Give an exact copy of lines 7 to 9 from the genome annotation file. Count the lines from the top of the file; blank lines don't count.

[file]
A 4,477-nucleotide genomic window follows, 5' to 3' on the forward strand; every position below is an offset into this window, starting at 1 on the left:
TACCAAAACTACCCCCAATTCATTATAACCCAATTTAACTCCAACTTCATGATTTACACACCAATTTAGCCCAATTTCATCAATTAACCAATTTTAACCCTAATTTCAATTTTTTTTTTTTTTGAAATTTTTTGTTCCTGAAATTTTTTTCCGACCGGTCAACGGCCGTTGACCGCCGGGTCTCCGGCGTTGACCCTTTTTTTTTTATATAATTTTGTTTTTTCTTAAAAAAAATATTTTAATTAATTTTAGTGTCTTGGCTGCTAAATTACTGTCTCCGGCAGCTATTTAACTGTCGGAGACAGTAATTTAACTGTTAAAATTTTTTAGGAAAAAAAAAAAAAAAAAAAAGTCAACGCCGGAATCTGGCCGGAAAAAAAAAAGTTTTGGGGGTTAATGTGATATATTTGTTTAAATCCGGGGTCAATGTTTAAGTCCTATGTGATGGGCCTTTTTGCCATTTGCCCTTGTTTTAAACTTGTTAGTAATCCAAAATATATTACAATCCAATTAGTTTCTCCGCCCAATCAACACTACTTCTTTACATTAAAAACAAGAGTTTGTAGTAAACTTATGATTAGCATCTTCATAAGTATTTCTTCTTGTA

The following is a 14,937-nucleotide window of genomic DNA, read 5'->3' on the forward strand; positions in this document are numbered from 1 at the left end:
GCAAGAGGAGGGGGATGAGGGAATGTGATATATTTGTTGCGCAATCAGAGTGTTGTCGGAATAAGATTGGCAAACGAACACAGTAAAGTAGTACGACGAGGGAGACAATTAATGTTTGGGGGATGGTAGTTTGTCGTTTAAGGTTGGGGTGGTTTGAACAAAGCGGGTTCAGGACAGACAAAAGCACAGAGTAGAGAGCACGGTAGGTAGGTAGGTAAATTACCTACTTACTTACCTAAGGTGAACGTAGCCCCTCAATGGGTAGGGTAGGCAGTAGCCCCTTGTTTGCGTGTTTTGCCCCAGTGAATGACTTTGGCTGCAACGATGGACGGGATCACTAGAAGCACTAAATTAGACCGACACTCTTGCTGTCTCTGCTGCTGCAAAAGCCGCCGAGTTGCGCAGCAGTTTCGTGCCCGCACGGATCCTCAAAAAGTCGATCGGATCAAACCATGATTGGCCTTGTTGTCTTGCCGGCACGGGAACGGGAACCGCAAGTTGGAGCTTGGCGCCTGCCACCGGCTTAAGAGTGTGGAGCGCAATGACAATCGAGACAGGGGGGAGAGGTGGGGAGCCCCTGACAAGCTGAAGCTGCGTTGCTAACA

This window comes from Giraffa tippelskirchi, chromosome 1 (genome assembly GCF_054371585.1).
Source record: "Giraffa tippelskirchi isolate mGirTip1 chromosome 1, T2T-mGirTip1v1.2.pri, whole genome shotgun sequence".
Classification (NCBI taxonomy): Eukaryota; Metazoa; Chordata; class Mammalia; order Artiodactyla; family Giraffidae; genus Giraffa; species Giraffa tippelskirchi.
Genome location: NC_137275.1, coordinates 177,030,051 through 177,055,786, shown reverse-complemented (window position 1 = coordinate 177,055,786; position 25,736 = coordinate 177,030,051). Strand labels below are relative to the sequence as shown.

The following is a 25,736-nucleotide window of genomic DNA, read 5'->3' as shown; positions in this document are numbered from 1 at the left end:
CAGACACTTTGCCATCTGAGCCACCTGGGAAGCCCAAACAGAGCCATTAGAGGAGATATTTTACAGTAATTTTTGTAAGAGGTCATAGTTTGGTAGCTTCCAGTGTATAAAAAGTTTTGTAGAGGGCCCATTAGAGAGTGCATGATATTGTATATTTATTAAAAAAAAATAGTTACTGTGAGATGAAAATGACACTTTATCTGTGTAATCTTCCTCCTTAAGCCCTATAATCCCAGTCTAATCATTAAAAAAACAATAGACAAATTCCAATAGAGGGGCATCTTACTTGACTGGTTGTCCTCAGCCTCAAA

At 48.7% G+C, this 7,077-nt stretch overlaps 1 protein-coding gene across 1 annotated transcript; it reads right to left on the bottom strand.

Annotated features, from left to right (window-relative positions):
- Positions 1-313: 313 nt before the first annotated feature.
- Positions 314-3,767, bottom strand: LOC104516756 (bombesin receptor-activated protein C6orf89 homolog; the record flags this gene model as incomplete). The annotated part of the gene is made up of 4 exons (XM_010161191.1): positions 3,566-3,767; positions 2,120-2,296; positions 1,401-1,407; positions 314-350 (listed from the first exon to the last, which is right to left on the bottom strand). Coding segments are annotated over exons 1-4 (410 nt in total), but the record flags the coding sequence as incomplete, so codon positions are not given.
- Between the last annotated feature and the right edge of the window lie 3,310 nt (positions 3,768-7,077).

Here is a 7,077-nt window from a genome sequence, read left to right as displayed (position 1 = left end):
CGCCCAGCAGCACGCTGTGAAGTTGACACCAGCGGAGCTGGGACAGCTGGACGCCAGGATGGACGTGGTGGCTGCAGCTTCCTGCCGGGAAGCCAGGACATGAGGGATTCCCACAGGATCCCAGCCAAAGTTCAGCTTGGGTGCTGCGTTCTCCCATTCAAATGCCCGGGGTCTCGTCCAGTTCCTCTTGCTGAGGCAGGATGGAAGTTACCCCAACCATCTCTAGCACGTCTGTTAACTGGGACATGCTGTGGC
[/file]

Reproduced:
Classification (NCBI taxonomy): Eukaryota; Metazoa; Chordata; class Mammalia; order Artiodactyla; family Giraffidae; genus Giraffa; species Giraffa tippelskirchi.
Genome location: NC_137275.1, coordinates 177,030,051 through 177,055,786, shown reverse-complemented (window position 1 = coordinate 177,055,786; position 25,736 = coordinate 177,030,051). Strand labels below are relative to the sequence as shown.

The following is a 25,736-nucleotide window of genomic DNA, read 5'->3' as shown; positions in this document are numbered from 1 at the left end: